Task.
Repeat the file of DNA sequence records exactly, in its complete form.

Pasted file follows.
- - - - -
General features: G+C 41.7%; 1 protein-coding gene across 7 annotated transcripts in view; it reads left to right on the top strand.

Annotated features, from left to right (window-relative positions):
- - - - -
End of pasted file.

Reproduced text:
General features: G+C 41.7%; 1 protein-coding gene across 7 annotated transcripts in view; it reads left to right on the top strand.

Annotated features, from left to right (window-relative positions):